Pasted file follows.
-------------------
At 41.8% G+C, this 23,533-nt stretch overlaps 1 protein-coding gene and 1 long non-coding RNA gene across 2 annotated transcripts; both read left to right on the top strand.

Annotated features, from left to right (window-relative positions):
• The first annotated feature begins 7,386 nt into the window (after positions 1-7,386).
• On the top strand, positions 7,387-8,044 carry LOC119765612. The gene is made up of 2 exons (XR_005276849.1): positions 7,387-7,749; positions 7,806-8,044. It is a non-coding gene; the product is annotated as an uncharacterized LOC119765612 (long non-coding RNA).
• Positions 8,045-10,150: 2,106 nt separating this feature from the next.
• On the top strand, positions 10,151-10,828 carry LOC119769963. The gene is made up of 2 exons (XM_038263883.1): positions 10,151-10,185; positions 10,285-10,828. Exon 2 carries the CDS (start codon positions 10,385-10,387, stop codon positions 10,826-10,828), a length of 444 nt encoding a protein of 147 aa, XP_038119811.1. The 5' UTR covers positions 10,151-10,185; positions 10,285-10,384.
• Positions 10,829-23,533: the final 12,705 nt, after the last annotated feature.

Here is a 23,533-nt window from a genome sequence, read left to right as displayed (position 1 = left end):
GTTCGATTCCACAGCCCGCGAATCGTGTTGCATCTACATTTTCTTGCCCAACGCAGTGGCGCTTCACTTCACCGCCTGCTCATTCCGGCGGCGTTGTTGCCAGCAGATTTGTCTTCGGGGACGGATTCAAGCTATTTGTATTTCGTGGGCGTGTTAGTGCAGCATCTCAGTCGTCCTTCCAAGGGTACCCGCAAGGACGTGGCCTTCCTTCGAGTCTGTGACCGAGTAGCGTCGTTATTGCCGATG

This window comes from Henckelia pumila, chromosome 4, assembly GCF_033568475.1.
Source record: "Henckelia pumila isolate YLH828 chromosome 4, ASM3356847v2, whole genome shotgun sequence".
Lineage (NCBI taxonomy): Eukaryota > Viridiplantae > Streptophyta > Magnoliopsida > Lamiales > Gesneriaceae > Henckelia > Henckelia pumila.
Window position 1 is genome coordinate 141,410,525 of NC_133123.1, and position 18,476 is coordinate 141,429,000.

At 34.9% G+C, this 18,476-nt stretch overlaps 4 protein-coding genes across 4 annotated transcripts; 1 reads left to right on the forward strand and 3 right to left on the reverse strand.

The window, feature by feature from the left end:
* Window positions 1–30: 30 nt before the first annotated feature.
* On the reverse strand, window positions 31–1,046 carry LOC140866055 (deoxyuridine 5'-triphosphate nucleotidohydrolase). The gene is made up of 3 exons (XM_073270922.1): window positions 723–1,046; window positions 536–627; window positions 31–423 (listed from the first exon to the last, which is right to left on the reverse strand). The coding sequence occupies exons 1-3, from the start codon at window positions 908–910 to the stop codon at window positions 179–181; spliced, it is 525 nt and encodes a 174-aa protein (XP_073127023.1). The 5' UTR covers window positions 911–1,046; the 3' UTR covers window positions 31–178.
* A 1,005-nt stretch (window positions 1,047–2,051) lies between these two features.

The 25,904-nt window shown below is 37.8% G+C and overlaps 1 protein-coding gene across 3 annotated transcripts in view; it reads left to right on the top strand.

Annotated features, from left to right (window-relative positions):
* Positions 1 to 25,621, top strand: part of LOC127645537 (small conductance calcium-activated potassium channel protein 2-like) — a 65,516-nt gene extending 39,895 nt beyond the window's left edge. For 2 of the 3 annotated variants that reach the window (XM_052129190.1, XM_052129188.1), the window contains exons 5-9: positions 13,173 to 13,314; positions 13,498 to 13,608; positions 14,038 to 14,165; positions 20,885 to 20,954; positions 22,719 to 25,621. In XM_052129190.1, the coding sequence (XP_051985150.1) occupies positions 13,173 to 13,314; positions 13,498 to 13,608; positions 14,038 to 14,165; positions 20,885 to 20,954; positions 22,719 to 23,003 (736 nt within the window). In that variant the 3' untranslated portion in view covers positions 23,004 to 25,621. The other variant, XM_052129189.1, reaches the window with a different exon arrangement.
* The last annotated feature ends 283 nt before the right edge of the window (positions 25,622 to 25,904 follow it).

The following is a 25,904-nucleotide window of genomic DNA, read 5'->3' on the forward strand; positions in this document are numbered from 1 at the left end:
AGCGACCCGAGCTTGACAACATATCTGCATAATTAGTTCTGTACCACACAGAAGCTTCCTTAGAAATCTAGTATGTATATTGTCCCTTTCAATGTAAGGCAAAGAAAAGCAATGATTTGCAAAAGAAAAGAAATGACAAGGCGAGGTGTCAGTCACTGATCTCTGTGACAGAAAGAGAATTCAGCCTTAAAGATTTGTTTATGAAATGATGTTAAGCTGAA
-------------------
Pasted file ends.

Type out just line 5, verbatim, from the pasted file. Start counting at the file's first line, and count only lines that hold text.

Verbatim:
• Positions 8,045-10,150: 2,106 nt separating this feature from the next.